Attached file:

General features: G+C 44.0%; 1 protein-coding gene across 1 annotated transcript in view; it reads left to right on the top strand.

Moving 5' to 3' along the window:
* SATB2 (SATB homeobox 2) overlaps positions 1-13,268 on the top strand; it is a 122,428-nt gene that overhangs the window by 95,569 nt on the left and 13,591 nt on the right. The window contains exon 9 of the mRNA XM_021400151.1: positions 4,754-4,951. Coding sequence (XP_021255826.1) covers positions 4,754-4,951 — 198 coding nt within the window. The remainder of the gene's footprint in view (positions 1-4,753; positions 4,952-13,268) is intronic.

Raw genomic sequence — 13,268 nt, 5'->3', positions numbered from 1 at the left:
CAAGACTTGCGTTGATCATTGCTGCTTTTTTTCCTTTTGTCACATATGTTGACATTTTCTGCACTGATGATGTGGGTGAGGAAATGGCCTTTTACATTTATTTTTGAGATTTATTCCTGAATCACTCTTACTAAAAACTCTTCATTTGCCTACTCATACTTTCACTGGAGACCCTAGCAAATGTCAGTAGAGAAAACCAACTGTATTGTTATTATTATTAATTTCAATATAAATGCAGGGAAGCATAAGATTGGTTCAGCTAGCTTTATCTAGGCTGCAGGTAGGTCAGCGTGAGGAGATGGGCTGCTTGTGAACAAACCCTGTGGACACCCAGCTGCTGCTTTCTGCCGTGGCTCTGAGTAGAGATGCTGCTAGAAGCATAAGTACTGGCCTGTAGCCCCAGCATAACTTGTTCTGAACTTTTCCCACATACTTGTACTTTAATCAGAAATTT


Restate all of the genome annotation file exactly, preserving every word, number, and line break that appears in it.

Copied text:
General features: G+C 44.0%; 1 protein-coding gene across 1 annotated transcript in view; it reads left to right on the top strand.

Moving 5' to 3' along the window:
* SATB2 (SATB homeobox 2) overlaps positions 1-13,268 on the top strand; it is a 122,428-nt gene that overhangs the window by 95,569 nt on the left and 13,591 nt on the right. The window contains exon 9 of the mRNA XM_021400151.1: positions 4,754-4,951. Coding sequence (XP_021255826.1) covers positions 4,754-4,951 — 198 coding nt within the window. The remainder of the gene's footprint in view (positions 1-4,753; positions 4,952-13,268) is intronic.

Raw genomic sequence — 13,268 nt, 5'->3', positions numbered from 1 at the left:
CAAGACTTGCGTTGATCATTGCTGCTTTTTTTCCTTTTGTCACATATGTTGACATTTTCTGCACTGATGATGTGGGTGAGGAAATGGCCTTTTACATTTATTTTTGAGATTTATTCCTGAATCACTCTTACTAAAAACTCTTCATTTGCCTACTCATACTTTCACTGGAGACCCTAGCAAATGTCAGTAGAGAAAACCAACTGTATTGTTATTATTATTAATTTCAATATAAATGCAGGGAAGCATAAGATTGGTTCAGCTAGCTTTATCTAGGCTGCAGGTAGGTCAGCGTGAGGAGATGGGCTGCTTGTGAACAAACCCTGTGGACACCCAGCTGCTGCTTTCTGCCGTGGCTCTGAGTAGAGATGCTGCTAGAAGCATAAGTACTGGCCTGTAGCCCCAGCATAACTTGTTCTGAACTTTTCCCACATACTTGTACTTTAATCAGAAATTT